The dollar climbed from a four-week low on Thursday, as a decline in U.S. stocks enhanced the currency's safe-haven appeal for investors following a surge in new coronavirus cases and a U.S. Supreme Court ruling on President Donald Trump's financial records.
The euro fell from a one-month high versus the dollar, while commodity currencies, which tend to rise when risk appetite increases, also slid against the greenback.
The dollar rally coincided with the Supreme Court ruling on Thursday that a New York prosecutor can obtain Trump's financial records, analysts said. But it did prevent, for now, the Democratic-led House of Representatives from obtaining the same records.
"The dollar over the last few weeks has been trading on risk-taking levels and taken on its role as a safe haven," said Ronald Simpson, managing director, global currency analysis at Action Economics in Florida.
"The Supreme Court ruling had a big impact on everything: the dollar rose, (Treasury) yields fell, and stocks got slammed. It puts some risk on Trump right now that something bad may come out," he added.
Earlier in the global session, the dollar struggled, with the Chinese yuan climbing to a four-month peak, as investors increased positions in Chinese stocks on growing signs of a recovery in the world's second-largest economy.
Market sentiment turned, however, during the U.S. session. Another contributing factor, apart from the Supreme Court decision, was the renewed surge in COVID cases.
More than 60,000 new COVID-19 infections were reported on Wednesday, the greatest single-day tally of cases by any country since the virus emerged late last year in China. U.S. deaths rose by more than 900 for the second straight day.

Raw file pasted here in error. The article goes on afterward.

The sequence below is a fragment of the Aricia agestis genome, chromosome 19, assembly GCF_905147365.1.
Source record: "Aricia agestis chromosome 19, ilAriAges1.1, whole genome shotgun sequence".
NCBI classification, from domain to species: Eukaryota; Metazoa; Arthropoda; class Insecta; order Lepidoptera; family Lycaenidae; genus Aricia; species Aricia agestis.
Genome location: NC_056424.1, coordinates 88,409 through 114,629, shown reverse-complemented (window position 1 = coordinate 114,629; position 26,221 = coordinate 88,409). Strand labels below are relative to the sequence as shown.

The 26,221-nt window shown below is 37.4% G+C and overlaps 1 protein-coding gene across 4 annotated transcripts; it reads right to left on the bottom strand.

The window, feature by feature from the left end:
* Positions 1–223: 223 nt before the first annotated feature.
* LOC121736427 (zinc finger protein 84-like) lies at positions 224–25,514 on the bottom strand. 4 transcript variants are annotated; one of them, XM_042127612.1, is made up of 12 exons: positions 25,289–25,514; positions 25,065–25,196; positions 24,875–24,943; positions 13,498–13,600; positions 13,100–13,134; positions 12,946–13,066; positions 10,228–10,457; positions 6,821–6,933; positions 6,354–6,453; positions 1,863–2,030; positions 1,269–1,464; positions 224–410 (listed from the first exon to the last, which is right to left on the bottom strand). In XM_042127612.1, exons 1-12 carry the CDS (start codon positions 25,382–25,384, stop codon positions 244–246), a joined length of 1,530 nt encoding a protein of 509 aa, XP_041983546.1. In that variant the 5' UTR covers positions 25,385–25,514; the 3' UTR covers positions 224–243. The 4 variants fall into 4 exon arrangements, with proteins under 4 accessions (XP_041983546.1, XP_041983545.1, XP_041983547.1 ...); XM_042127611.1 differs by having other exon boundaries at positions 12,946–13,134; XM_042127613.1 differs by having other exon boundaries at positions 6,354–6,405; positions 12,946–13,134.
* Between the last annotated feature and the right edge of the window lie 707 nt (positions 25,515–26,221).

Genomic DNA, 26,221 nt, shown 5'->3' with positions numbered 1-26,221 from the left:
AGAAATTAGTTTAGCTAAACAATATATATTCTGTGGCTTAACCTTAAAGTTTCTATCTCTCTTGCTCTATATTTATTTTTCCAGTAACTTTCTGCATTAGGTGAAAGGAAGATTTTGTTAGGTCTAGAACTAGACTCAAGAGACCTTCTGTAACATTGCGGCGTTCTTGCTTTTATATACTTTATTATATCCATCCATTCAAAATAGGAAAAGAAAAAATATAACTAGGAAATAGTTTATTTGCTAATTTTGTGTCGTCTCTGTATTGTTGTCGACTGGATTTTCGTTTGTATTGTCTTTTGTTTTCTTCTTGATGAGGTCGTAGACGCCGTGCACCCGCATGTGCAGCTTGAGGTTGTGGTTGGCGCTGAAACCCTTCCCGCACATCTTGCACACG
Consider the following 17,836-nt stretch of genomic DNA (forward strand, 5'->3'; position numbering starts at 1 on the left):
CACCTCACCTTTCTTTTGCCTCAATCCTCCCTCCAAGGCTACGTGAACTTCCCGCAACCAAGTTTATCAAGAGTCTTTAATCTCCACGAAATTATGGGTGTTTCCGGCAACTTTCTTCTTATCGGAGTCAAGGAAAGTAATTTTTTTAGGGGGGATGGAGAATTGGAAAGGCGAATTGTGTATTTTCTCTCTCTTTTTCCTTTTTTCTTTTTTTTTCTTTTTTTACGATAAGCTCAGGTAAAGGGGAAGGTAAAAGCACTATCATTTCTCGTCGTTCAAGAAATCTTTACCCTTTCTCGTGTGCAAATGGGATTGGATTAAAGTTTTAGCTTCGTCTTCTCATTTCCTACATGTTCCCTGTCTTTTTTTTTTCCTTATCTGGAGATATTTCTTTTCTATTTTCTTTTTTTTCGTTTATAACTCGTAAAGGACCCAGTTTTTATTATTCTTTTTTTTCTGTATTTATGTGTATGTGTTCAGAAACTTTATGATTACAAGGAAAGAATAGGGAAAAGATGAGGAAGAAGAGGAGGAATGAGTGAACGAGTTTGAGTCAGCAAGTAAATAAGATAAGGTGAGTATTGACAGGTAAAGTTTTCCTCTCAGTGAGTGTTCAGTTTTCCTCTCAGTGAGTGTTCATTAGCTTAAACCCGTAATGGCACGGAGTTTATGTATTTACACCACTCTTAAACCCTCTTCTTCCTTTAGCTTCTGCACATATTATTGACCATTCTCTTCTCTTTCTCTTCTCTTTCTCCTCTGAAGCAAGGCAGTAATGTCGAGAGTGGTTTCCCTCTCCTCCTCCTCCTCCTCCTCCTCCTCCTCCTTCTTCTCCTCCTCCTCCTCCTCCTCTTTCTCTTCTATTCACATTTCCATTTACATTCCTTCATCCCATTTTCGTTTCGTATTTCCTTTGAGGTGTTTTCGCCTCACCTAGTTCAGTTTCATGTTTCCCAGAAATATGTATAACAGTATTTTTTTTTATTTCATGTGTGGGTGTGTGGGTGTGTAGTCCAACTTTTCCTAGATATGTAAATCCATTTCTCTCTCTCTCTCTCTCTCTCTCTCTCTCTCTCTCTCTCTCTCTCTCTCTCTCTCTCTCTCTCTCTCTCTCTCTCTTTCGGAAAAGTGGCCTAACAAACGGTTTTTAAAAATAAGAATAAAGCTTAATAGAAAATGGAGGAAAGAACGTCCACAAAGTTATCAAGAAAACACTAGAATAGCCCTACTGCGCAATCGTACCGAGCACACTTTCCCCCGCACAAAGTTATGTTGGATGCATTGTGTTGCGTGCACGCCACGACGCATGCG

U.S. stocks ended mixed on Thursday, with the Nasdaq hitting another record closing high. The dollar continues to move inversely to stocks and risk appetite.
Analysts believed though that despite losses in the S&P 500 <.SPX> and the Dow Jones index <.DJI>, stocks should remain well-supported on dips.
"The risk backdrop should remain more or less positive for the foreseeable future, given the global fiscal and monetary policy setting," said Shaun Osborne, chief FX strategist at Scotiabank in Toronto.
In late afternoon trading, the dollar index rose 0.4% to 96.816 <=USD>, after falling to a four-week low of 96.233.
The euro dropped 0.4% to $1.1279, sliding after hitting a one-month high around $1.1371 hit earlier in the day <EUR=EBS> even after German export data failed to meet analysts' expectations.
The Chinese yuan soared to a four-month high of 6.9808 in the offshore market and was last little changed against the dollar at 6.9968 <CNH=EBS>.
Graphic: Yuan strengthens, https://fingfx.thomsonreuters.com/gfx/mkt/dgkplxzwrpb/Yuan%20strengthens.png
The dollar was flat against the yen at 107.20 yen <JPY=EBS> and was up 0.3% versus the Swiss franc at 0.9405 franc <CHF=EBS>.
(Reporting by Gertrude Chavez-Dreyfuss; Editing by Andrea Ricci, Richard Chang and David Gregorio)